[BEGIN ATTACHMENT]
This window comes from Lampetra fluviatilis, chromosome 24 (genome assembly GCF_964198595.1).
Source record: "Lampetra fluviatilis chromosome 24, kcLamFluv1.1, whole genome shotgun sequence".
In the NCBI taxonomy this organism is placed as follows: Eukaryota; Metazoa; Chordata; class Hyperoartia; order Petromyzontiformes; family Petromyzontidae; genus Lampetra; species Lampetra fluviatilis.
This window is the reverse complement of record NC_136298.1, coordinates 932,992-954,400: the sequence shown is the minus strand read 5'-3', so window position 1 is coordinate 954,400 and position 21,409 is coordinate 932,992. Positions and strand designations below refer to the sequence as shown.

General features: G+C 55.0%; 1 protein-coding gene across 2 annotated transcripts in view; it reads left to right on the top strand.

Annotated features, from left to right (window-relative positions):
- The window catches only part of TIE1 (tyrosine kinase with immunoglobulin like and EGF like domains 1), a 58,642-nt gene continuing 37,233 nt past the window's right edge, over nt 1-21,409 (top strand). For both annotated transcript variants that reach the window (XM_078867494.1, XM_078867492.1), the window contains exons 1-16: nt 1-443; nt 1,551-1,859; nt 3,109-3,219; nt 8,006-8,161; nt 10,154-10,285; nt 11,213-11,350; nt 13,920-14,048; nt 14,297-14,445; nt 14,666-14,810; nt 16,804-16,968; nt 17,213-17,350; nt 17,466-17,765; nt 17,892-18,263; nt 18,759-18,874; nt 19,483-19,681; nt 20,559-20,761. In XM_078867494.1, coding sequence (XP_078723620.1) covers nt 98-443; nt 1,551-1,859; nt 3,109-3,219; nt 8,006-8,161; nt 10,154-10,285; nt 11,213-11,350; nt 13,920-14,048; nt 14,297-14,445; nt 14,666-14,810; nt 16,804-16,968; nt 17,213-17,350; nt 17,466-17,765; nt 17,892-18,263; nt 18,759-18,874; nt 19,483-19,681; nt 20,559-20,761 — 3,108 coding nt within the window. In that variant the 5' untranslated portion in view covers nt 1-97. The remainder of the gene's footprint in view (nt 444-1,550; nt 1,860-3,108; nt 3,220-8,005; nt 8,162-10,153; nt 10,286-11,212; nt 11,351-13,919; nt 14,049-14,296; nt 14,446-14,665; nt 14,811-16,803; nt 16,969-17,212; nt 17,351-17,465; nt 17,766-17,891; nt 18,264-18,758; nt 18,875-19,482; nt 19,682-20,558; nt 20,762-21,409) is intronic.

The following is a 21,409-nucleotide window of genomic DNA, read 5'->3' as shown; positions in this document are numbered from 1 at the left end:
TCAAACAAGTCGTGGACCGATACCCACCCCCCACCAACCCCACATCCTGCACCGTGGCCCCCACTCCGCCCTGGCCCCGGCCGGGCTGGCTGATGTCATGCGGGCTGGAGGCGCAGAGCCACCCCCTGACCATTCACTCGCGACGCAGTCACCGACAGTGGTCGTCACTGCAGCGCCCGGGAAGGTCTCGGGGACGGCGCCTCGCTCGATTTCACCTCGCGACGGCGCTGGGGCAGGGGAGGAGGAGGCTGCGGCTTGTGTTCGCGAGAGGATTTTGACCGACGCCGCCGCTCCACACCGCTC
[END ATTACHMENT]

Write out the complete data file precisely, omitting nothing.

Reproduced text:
This window comes from Lampetra fluviatilis, chromosome 24 (genome assembly GCF_964198595.1).
Source record: "Lampetra fluviatilis chromosome 24, kcLamFluv1.1, whole genome shotgun sequence".
In the NCBI taxonomy this organism is placed as follows: Eukaryota; Metazoa; Chordata; class Hyperoartia; order Petromyzontiformes; family Petromyzontidae; genus Lampetra; species Lampetra fluviatilis.
This window is the reverse complement of record NC_136298.1, coordinates 932,992-954,400: the sequence shown is the minus strand read 5'-3', so window position 1 is coordinate 954,400 and position 21,409 is coordinate 932,992. Positions and strand designations below refer to the sequence as shown.

General features: G+C 55.0%; 1 protein-coding gene across 2 annotated transcripts in view; it reads left to right on the top strand.

Annotated features, from left to right (window-relative positions):
- The window catches only part of TIE1 (tyrosine kinase with immunoglobulin like and EGF like domains 1), a 58,642-nt gene continuing 37,233 nt past the window's right edge, over nt 1-21,409 (top strand). For both annotated transcript variants that reach the window (XM_078867494.1, XM_078867492.1), the window contains exons 1-16: nt 1-443; nt 1,551-1,859; nt 3,109-3,219; nt 8,006-8,161; nt 10,154-10,285; nt 11,213-11,350; nt 13,920-14,048; nt 14,297-14,445; nt 14,666-14,810; nt 16,804-16,968; nt 17,213-17,350; nt 17,466-17,765; nt 17,892-18,263; nt 18,759-18,874; nt 19,483-19,681; nt 20,559-20,761. In XM_078867494.1, coding sequence (XP_078723620.1) covers nt 98-443; nt 1,551-1,859; nt 3,109-3,219; nt 8,006-8,161; nt 10,154-10,285; nt 11,213-11,350; nt 13,920-14,048; nt 14,297-14,445; nt 14,666-14,810; nt 16,804-16,968; nt 17,213-17,350; nt 17,466-17,765; nt 17,892-18,263; nt 18,759-18,874; nt 19,483-19,681; nt 20,559-20,761 — 3,108 coding nt within the window. In that variant the 5' untranslated portion in view covers nt 1-97. The remainder of the gene's footprint in view (nt 444-1,550; nt 1,860-3,108; nt 3,220-8,005; nt 8,162-10,153; nt 10,286-11,212; nt 11,351-13,919; nt 14,049-14,296; nt 14,446-14,665; nt 14,811-16,803; nt 16,969-17,212; nt 17,351-17,465; nt 17,766-17,891; nt 18,264-18,758; nt 18,875-19,482; nt 19,682-20,558; nt 20,762-21,409) is intronic.

The following is a 21,409-nucleotide window of genomic DNA, read 5'->3' as shown; positions in this document are numbered from 1 at the left end:
TCAAACAAGTCGTGGACCGATACCCACCCCCCACCAACCCCACATCCTGCACCGTGGCCCCCACTCCGCCCTGGCCCCGGCCGGGCTGGCTGATGTCATGCGGGCTGGAGGCGCAGAGCCACCCCCTGACCATTCACTCGCGACGCAGTCACCGACAGTGGTCGTCACTGCAGCGCCCGGGAAGGTCTCGGGGACGGCGCCTCGCTCGATTTCACCTCGCGACGGCGCTGGGGCAGGGGAGGAGGAGGCTGCGGCTTGTGTTCGCGAGAGGATTTTGACCGACGCCGCCGCTCCACACCGCTC